Socio-cultural and Religious Framings on Marriageable Age in Amhara Regional State


  • Yitaktu Tibebu Ph.D. Candidate at Center for Human Rights, AAU
  • Meron Zeleke Associate Professor at Addis Ababa University Center for Human Rights
  • Wouter Vandenhole Professor at the Law and Development Research Group of the University of Antwerp’s Law Faculty



child Marriage, marriageable age, Ethiopia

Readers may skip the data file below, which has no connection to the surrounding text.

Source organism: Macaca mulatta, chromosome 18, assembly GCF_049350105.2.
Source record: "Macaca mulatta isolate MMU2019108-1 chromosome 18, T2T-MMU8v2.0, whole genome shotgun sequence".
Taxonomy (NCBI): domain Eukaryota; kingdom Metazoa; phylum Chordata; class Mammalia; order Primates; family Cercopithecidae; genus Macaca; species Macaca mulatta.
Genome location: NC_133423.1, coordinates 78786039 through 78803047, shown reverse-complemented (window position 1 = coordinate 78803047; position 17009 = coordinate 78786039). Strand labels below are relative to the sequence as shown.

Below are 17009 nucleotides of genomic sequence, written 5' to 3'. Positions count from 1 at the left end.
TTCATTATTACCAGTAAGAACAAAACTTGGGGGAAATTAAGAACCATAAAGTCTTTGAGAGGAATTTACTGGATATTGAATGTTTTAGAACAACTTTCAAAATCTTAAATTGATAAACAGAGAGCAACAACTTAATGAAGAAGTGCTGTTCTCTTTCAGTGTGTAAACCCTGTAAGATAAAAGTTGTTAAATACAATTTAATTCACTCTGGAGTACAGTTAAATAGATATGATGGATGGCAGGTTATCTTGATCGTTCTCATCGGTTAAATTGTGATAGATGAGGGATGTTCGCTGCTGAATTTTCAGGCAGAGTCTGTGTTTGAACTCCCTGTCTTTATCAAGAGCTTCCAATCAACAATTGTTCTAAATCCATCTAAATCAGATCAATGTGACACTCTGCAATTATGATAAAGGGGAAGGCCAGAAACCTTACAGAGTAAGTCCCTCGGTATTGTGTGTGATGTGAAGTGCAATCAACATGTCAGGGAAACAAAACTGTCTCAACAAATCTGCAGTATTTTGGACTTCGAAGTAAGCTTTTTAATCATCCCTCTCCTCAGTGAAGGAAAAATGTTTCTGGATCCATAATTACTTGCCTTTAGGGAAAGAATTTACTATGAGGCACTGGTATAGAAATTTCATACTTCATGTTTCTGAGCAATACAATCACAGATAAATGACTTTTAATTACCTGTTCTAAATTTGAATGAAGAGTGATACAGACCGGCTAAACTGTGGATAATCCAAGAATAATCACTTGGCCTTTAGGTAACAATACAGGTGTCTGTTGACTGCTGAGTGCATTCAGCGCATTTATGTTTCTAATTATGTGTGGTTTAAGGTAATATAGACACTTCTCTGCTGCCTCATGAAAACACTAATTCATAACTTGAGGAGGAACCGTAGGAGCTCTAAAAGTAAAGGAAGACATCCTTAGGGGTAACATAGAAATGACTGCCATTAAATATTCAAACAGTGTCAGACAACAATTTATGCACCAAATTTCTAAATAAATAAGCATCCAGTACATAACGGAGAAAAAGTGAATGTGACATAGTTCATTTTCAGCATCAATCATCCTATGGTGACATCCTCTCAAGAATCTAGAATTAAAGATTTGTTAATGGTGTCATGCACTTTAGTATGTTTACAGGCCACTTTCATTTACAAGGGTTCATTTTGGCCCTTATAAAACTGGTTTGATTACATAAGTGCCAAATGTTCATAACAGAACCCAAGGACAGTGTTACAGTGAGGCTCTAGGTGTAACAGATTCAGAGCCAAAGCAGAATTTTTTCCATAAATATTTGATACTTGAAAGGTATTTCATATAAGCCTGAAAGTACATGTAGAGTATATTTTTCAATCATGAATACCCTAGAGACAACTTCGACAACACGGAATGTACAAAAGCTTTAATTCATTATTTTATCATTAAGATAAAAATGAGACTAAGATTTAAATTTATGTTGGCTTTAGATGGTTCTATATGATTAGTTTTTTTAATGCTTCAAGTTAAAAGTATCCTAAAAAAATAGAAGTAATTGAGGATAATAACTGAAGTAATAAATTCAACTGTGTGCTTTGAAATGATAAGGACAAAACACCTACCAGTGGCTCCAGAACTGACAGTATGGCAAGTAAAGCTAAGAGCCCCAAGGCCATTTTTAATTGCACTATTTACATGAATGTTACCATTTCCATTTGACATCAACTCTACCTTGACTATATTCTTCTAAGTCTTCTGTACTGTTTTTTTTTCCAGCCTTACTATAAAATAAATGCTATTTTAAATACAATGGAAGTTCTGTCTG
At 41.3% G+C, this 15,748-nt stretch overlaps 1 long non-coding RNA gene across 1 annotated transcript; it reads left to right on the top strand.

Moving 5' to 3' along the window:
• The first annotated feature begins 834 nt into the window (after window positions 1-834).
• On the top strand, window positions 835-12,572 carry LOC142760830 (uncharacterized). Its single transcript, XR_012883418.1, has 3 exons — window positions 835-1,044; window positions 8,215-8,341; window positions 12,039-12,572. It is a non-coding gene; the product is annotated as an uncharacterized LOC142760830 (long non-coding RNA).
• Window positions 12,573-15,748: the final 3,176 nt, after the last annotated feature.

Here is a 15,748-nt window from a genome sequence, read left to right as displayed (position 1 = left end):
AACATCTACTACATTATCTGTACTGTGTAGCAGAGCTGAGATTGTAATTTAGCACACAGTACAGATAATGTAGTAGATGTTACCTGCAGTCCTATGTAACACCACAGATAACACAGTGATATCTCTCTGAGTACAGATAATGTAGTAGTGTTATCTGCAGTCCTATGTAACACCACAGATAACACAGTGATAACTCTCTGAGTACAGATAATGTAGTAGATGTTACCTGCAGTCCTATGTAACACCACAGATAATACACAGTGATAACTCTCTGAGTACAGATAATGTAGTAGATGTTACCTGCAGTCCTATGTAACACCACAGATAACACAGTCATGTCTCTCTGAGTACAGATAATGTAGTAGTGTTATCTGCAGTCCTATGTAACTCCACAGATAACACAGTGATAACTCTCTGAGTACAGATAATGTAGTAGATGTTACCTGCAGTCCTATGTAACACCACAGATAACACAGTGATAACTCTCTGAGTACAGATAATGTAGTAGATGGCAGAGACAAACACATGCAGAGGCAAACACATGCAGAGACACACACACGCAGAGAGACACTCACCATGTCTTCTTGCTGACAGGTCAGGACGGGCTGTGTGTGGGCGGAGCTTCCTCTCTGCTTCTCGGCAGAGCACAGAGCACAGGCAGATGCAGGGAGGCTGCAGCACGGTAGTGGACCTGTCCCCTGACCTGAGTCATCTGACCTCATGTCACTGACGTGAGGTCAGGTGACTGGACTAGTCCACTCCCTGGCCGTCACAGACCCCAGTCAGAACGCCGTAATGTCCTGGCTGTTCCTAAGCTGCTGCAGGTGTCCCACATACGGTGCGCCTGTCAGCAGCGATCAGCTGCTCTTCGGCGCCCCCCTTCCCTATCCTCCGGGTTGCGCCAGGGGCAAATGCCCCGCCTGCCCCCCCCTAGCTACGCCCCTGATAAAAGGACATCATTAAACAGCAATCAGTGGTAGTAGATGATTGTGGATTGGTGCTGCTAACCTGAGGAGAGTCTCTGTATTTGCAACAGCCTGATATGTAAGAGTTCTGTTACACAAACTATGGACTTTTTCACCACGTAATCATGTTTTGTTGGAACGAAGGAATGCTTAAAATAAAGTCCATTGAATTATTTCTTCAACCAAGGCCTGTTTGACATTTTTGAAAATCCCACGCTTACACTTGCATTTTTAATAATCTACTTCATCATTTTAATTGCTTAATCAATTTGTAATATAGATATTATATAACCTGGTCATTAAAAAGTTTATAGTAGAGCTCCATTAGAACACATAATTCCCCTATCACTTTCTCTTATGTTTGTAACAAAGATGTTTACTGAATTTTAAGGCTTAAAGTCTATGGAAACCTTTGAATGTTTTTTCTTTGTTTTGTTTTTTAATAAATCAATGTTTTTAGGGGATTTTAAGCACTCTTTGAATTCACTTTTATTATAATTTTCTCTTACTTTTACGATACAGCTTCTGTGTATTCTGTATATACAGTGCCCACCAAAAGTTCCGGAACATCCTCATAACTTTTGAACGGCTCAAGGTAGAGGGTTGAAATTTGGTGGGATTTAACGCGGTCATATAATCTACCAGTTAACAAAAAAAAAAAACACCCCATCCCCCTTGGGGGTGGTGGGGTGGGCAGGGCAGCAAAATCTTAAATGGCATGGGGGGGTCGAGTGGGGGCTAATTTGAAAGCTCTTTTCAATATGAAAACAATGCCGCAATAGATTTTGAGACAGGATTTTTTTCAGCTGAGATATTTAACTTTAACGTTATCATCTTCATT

Existing literature shows the social perception attached to child marriage is often conflicting with the legal definition. This insight holds the dichotomized view of layering contestation in two levels: the internal community against the external norm change agents of the state and non-state actors. Accordingly, this article attempts to identify the gap in research by exploring and documenting the internal contestation among local key norm holders on their understanding of marriageable age. By taking a closer look at how religious leaders, community elders, parents, and adolescent girls and boys in Kuwarit woreda of Amhara Regional State comprehend marriage and girls' marriageable age, the article unpacks the translation of the globally defined girls' marriageable age to a local context. After exploring the international laws vis-à-vis local social norms, the article presented competing and changing local considerations and framings on the age of marriage for girls and their justification. It, then, argues rectifying the fears of local norm holders in relation to delaying girls’ marriage until legally accepted age is important and necessary by understanding the socio-cultural and religious framing of girls’ marriage.